Black and Hispanic children, as well as children of other minority races, are enrolled in special education at rates significantly lower than those of their white peers, finds.
Paul L. Morgan, an education professor at Pennsylvania State University, and George Farkas, an education professor at the University of California, Irvine, argue that when comparing minority children with otherwise similar white peers, white children get special education services at a higher rate while minorities may be missing out. This replication study looked at the scores of nearly 400,000 students in the 4th, 8th, and 12th grades who participated in the National Assessment for Educational Progress.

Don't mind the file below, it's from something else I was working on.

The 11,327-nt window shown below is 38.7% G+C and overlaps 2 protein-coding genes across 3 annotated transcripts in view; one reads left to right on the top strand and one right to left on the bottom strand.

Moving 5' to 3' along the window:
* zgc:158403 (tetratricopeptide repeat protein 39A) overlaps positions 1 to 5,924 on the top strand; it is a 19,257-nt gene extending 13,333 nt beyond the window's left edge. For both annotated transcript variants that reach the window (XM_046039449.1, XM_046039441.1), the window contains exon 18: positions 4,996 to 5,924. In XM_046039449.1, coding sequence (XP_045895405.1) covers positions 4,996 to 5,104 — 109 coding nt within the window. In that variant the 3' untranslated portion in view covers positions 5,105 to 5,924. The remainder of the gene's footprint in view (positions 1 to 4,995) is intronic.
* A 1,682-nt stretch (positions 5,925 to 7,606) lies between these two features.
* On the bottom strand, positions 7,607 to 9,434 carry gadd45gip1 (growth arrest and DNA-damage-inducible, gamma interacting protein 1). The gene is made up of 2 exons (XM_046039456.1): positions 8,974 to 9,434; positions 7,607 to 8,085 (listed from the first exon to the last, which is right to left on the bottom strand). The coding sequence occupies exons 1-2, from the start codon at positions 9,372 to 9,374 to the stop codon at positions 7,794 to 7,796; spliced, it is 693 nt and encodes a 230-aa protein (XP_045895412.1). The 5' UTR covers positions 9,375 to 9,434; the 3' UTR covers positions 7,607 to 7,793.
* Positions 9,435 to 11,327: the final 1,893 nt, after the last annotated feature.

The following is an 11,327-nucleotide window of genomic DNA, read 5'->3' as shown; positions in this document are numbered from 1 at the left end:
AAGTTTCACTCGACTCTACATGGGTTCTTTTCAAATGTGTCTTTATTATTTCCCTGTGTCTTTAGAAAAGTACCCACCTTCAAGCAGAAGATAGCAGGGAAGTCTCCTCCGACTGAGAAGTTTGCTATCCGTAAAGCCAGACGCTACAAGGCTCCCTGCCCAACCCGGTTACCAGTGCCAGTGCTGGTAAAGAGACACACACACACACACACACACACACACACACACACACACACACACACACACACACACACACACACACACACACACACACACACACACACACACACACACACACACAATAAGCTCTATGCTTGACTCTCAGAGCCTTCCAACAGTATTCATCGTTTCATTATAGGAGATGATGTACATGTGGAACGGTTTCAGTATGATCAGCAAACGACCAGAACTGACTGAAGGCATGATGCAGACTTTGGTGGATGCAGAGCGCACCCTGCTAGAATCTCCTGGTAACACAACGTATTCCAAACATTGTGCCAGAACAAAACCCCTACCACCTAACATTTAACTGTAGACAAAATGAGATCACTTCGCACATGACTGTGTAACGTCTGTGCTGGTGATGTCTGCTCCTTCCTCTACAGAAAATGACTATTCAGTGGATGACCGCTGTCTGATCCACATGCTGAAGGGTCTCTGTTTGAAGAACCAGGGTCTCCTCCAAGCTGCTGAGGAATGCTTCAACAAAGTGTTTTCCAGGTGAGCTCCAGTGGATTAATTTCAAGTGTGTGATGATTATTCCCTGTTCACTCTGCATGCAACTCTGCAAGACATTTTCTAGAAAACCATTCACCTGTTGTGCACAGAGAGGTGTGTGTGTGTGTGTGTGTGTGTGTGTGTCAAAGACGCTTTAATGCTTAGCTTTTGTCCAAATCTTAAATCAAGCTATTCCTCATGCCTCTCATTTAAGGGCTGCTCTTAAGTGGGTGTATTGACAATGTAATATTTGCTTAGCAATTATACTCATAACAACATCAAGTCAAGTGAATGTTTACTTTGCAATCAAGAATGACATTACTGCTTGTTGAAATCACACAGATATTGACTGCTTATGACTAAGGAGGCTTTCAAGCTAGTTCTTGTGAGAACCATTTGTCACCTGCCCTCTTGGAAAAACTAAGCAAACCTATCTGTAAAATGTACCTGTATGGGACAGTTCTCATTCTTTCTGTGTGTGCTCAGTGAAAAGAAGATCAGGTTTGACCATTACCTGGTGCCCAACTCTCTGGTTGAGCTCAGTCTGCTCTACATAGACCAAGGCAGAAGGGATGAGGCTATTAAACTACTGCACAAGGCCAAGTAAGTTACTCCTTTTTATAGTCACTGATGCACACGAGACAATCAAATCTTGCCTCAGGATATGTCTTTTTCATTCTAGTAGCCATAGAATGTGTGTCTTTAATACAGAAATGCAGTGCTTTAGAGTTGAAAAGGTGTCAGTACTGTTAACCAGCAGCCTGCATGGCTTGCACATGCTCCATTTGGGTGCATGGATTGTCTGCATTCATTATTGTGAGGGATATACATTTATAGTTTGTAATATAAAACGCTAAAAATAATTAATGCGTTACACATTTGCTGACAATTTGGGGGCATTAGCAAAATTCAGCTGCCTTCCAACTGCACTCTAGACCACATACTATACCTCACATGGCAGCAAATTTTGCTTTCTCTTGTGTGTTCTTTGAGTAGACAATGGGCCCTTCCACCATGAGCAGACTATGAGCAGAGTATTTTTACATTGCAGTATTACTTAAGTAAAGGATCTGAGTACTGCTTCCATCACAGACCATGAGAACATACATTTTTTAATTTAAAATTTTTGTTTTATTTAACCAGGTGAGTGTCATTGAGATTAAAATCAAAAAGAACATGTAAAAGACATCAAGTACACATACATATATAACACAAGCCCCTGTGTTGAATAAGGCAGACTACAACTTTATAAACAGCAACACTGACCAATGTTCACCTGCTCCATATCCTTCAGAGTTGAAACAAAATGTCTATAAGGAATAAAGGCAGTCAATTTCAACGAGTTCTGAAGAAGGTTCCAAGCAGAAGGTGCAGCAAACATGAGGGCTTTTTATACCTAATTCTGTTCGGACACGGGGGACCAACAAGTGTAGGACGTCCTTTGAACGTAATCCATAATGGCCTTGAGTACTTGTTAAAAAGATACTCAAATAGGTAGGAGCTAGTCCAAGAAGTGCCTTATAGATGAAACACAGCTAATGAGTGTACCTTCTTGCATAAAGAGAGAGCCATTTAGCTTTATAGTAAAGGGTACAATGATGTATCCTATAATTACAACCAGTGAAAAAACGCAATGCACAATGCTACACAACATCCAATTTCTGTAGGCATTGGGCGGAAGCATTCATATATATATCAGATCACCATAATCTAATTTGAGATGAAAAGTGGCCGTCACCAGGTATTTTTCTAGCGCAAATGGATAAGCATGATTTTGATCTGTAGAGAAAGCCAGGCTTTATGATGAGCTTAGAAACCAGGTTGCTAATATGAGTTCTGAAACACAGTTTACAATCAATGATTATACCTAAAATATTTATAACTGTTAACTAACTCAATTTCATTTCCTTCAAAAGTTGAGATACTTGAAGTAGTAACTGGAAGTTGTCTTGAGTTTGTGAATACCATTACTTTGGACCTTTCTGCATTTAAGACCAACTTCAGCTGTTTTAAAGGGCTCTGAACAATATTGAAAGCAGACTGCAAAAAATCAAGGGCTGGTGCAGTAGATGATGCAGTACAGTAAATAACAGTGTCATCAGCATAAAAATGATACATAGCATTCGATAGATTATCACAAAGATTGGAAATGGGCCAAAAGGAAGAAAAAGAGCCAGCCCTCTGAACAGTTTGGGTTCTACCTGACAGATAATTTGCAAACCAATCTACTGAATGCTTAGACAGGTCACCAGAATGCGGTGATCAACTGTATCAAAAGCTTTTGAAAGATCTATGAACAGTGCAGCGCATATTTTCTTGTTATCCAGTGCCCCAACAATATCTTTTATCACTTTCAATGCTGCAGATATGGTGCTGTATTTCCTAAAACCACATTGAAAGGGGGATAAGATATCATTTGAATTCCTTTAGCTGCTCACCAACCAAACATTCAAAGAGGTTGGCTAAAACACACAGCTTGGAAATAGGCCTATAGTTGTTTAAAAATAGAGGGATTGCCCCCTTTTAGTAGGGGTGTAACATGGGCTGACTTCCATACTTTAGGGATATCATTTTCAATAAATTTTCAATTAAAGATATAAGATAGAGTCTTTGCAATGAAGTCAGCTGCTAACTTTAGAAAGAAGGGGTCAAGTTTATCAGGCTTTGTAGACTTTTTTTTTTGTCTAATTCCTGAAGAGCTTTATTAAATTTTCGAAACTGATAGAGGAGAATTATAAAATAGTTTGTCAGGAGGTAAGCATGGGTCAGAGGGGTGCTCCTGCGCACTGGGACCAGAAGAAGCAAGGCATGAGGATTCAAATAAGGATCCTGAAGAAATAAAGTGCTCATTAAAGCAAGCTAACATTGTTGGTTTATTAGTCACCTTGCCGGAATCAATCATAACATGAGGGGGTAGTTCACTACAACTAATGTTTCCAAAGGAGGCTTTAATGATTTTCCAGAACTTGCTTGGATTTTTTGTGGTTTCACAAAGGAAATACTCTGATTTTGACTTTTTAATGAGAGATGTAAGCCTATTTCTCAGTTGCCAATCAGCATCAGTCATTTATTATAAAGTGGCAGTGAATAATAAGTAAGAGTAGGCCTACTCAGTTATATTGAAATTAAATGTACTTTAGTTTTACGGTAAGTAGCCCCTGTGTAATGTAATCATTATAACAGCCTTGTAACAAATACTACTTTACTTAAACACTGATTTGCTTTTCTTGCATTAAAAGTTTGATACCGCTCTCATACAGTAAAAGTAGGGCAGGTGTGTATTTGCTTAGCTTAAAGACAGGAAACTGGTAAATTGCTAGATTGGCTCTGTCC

Among 4th graders whose reading achievement was in the lowest 10 percent nationally, 74 percent of white students were receiving special education services, versus 44 percent of black students with similar reading achievement.
Other racial and ethnic groups with low reading achievement were also less likely than white students to receive special education services. For Hispanics, 43 percent were enrolled in special education, as were 34 percent of Asians, 48 percent of American Indians, 43 percent of Pacific Islanders, and 66 percent of students of multiple races.
A version of this article appeared in the September 06, 2017 edition of Education Week as Special Education